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Rental properties used for cannabis growhouses

 

By CAROL BYRNE

GARDAÍ are appealing to landlords to frequently check their properties arising from the discovery of six cannabis growhouses, all located in rental properties in County Clare in the past three weeks.

The warning comes after gardaí uncovered a sixth grow house in County Clare last Thursday, where cannabis plants with an estimated street value of up to €144,000 were found in Mullagh.

This latest haul brings the total drugs seized in the county to €1.43 million. The seizure was made as part of an ongoing operation targeting the cultivation, possession and sale of cannabis in the county.

“Because of recent discoveries of cannabis growhouses in the county we are asking all those who have rented properties to check them and ensure all is in order and if they have any suspicions to contact the Gardaí immediately,” Superintendent Derek Smart of Ennis Garda Station said.

Superintendent Derek Smart.
Superintendent Derek Smart.

He said “in the vast majority” of grow house cases the operations are run out of rented houses. This is “because the overheads are so small, they don’t have to buy the house, they merely are renting it for a long period and they can be gone in a matter of days. If they were not being disturbed by the landlord they might stay there longer than they would have thought, and a lot of times they are in long term lease contracts of up to three years”.

While there isn’t a legal obligation on landlords to check their properties, it is advisable practice, according to the senior garda.

“In our experience in any of these houses that we have uncovered there has been extensive damage to the house as a result of the activity taking place, so it is in landlord’s best interest to make sure their properties are in a safe condition. In a lot of these cases the electricity units are being bypassed, and that causes extreme risk to properties themselves, because you have people who are not qualified doing it. You also have all these lights bringing huge moisture into the house, which can have its own effect on the house,” he said.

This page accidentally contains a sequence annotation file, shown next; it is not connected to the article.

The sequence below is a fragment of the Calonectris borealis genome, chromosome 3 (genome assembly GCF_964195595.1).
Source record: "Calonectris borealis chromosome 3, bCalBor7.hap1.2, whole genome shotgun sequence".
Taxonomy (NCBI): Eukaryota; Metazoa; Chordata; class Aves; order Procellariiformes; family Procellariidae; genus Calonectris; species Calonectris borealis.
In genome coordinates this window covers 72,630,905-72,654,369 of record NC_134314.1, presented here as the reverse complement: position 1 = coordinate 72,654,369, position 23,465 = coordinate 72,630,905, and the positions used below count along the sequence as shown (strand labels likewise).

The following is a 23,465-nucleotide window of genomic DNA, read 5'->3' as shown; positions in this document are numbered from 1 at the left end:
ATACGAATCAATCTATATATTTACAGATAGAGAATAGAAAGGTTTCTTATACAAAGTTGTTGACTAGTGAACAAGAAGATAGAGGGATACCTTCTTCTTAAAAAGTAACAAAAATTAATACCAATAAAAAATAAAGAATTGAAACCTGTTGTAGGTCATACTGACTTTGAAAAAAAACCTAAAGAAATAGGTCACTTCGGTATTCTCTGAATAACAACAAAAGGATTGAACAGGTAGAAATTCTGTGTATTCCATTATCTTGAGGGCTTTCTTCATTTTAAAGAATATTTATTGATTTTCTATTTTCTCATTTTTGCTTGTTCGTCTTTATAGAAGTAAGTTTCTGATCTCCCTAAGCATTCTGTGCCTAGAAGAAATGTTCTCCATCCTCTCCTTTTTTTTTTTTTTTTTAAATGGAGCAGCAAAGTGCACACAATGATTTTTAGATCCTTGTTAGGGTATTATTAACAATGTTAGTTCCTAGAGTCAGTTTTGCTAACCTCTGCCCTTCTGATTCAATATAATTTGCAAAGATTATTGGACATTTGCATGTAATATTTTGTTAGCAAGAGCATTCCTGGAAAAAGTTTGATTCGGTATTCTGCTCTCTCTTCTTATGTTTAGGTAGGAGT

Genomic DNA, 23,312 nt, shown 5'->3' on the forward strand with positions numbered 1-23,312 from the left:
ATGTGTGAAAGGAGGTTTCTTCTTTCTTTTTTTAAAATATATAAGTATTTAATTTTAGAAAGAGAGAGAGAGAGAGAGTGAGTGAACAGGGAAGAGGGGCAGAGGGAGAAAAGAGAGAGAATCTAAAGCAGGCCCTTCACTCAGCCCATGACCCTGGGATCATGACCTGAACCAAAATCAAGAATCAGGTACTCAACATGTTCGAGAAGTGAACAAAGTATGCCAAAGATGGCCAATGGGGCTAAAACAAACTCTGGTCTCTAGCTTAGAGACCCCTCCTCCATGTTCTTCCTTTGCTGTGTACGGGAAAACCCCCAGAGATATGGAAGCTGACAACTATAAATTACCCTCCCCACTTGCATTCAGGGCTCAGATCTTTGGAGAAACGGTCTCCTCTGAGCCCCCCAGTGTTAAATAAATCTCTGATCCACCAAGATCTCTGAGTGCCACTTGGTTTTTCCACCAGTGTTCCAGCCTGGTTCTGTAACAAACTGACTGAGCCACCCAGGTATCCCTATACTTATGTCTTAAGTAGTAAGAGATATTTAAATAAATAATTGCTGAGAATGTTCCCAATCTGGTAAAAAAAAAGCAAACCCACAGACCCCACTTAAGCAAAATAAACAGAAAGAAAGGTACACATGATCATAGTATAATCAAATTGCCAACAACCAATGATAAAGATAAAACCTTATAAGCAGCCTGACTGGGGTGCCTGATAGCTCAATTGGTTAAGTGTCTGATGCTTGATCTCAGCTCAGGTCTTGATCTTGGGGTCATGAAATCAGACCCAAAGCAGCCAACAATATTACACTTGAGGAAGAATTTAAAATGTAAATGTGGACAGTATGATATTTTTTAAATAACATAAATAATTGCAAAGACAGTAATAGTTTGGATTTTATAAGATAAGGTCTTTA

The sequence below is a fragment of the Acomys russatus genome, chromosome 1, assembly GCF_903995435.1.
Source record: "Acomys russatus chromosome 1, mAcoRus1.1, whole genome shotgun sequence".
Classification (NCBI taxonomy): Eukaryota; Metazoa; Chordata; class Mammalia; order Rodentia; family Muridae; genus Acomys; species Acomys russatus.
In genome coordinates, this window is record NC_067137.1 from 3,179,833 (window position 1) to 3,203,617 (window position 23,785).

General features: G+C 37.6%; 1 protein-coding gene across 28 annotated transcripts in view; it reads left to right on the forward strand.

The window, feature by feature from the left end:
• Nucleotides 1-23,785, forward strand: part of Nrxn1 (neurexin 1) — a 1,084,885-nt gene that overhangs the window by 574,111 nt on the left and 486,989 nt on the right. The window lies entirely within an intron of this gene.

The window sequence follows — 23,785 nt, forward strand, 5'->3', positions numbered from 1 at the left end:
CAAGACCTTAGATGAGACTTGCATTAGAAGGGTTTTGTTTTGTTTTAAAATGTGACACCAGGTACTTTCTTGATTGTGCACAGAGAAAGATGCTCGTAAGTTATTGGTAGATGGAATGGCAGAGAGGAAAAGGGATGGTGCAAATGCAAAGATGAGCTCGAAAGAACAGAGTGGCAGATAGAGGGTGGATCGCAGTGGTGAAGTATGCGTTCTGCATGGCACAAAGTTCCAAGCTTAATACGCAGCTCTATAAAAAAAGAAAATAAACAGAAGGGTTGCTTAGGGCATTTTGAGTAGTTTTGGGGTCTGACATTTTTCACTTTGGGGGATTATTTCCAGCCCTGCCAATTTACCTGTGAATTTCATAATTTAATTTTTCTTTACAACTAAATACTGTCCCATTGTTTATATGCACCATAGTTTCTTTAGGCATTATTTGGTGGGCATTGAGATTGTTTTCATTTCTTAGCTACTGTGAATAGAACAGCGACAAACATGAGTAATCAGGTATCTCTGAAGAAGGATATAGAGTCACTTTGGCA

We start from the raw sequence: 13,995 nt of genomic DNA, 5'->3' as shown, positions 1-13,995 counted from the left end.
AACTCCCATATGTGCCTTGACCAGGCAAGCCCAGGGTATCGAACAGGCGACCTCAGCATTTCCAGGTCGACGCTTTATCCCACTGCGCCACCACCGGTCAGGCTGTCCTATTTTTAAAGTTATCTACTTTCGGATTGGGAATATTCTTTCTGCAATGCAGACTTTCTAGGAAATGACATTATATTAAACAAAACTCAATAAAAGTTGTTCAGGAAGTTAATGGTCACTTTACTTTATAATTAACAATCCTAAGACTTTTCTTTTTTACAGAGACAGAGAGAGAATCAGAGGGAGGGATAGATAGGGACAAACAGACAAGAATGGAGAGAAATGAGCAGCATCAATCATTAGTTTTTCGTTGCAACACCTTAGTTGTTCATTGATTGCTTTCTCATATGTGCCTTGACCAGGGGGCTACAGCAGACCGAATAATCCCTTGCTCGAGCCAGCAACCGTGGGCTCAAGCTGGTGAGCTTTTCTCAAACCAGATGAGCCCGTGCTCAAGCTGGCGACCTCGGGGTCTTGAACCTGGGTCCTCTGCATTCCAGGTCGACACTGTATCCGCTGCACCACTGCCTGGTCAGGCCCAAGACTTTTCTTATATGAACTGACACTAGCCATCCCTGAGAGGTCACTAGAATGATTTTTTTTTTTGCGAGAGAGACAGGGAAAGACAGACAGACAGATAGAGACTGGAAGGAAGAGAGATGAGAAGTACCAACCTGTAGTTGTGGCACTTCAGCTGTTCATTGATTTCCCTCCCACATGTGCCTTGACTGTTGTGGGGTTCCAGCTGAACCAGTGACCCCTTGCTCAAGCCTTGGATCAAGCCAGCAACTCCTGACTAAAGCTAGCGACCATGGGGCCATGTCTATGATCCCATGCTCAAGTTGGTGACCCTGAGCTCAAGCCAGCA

Margaret McCormack, information officer with the Irish Property Owners Association, a national organisation representing landlords, explained that if landlords have a suspicion this is going on they can organise an inspection.

On the flip side she said, “The tenant is entitled to a quiet enjoyment of the property during the tenancy, and they have to get the tenants consent” to carry out an inspection at a mutually agreeable time.

“Cannabis farms are not something that happens routinely; where it does happen it’s a disaster. It causes an awful lot of damage because they bypass electricity metres, there is water damage, and there can be a smell from outside of the property. After they are gone a deposit wouldn’t cover the damage because it is hugely excessive. They’ll have blocked up windows, there will be high condensation within the property, they would be filling grow bags with water and wouldn’t be concerned of that spilling on floors. We would say to landlords be concerned if there are blacked out windows in a rental property and any strange smells. We would also encourage them to do a thorough inspection, when they do inspect the properties,” she said.

She also advised landlords taking on new tenants to look for references, and to establish a habit of checking the property regularly.

“A tenancy can be terminated within seven days for severe antisocial behaviour, and a crime on the property is classed as severe antisocial behaviour. In saying that, if the gardaí are called to a situation like this the property tends to be abandoned,” she said.

Other signs landlords should be cognisant of include a dramatic change in electricity usage.

Superintendent Smart added that while basements and attics are more suitable locations, this is providing there is good access, but said in his experience where this occurs the whole house is often used for the industry.

“Most times the windows would be blackened out and the house would be very dark and the heat lamps then cause the plants to grow quicker. It has to be done in a place that has access as some of these plants can grow up to well over a metre, and if you have them in an attic you’re not necessarily going to have that room. They can literally just take over the house, every room in the house would be utilised and plants would be put in at different stages of growth,” he said.

He said there are no legal implications on landlords for not checking their properties but the gardaí advise them to check frequently and to contact them if they find anything of concern after a rental agreement has ended.

“There were a number of times when landlords have reported it to us, where they found things that would suggest it was being used as a grow house,” he said.

Anyone who can help gardaí with their ongoing investigation into the sale and supply of drugs in County Clare is asked to contact their nearest garda station or to call the garda confidential line 1800-666-111.

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